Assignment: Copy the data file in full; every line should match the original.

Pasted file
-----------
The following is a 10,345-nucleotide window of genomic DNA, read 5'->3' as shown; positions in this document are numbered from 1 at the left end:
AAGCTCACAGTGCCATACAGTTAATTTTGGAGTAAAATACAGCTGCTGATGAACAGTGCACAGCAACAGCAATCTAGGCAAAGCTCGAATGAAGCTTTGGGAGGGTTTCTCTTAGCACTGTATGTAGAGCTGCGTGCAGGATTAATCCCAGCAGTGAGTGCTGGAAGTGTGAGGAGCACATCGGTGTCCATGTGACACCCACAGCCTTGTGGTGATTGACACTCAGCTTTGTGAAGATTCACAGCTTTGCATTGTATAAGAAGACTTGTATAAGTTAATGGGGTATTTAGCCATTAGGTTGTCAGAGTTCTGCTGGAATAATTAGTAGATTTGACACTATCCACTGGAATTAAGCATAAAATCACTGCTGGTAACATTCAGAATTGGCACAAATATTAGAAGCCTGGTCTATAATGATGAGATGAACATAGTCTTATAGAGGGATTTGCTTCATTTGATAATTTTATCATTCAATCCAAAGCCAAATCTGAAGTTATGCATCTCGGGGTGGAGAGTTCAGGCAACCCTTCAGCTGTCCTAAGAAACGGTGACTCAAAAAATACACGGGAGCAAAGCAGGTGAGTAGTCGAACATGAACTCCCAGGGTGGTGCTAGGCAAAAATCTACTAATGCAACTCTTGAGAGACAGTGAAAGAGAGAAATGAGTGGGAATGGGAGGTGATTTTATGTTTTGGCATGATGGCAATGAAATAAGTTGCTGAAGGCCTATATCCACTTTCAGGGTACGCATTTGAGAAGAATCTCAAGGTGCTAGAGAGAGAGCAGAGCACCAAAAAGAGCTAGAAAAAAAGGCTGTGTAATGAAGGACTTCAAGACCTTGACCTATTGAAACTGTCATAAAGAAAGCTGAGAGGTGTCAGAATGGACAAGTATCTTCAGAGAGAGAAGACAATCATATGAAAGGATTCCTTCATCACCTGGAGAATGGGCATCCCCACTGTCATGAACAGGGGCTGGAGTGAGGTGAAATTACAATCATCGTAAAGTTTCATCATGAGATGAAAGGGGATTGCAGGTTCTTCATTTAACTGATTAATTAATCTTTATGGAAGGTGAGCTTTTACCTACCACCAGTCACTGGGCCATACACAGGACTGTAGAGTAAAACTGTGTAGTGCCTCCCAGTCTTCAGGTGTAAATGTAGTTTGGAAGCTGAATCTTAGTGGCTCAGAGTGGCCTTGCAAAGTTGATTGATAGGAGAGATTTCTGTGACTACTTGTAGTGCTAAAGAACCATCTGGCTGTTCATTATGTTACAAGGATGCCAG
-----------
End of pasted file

The following is a 10,345-nucleotide window of genomic DNA, read 5'->3' as shown; positions in this document are numbered from 1 at the left end:
AAGCTCACAGTGCCATACAGTTAATTTTGGAGTAAAATACAGCTGCTGATGAACAGTGCACAGCAACAGCAATCTAGGCAAAGCTCGAATGAAGCTTTGGGAGGGTTTCTCTTAGCACTGTATGTAGAGCTGCGTGCAGGATTAATCCCAGCAGTGAGTGCTGGAAGTGTGAGGAGCACATCGGTGTCCATGTGACACCCACAGCCTTGTGGTGATTGACACTCAGCTTTGTGAAGATTCACAGCTTTGCATTGTATAAGAAGACTTGTATAAGTTAATGGGGTATTTAGCCATTAGGTTGTCAGAGTTCTGCTGGAATAATTAGTAGATTTGACACTATCCACTGGAATTAAGCATAAAATCACTGCTGGTAACATTCAGAATTGGCACAAATATTAGAAGCCTGGTCTATAATGATGAGATGAACATAGTCTTATAGAGGGATTTGCTTCATTTGATAATTTTATCATTCAATCCAAAGCCAAATCTGAAGTTATGCATCTCGGGGTGGAGAGTTCAGGCAACCCTTCAGCTGTCCTAAGAAACGGTGACTCAAAAAATACACGGGAGCAAAGCAGGTGAGTAGTCGAACATGAACTCCCAGGGTGGTGCTAGGCAAAAATCTACTAATGCAACTCTTGAGAGACAGTGAAAGAGAGAAATGAGTGGGAATGGGAGGTGATTTTATGTTTTGGCATGATGGCAATGAAATAAGTTGCTGAAGGCCTATATCCACTTTCAGGGTACGCATTTGAGAAGAATCTCAAGGTGCTAGAGAGAGAGCAGAGCACCAAAAAGAGCTAGAAAAAAAGGCTGTGTAATGAAGGACTTCAAGACCTTGACCTATTGAAACTGTCATAAAGAAAGCTGAGAGGTGTCAGAATGGACAAGTATCTTCAGAGAGAGAAGACAATCATATGAAAGGATTCCTTCATCACCTGGAGAATGGGCATCCCCACTGTCATGAACAGGGGCTGGAGTGAGGTGAAATTACAATCATCGTAAAGTTTCATCATGAGATGAAAGGGGATTGCAGGTTCTTCATTTAACTGATTAATTAATCTTTATGGAAGGTGAGCTTTTACCTACCACCAGTCACTGGGCCATACACAGGACTGTAGAGTAAAACTGTGTAGTGCCTCCCAGTCTTCAGGTGTAAATGTAGTTTGGAAGCTGAATCTTAGTGGCTCAGAGTGGCCTTGCAAAGTTGATTGATAGGAGAGATTTCTGTGACTACTTGTAGTGCTAAAGAACCATCTGGCTGTTCATTATGTTACAAGGATGCCAG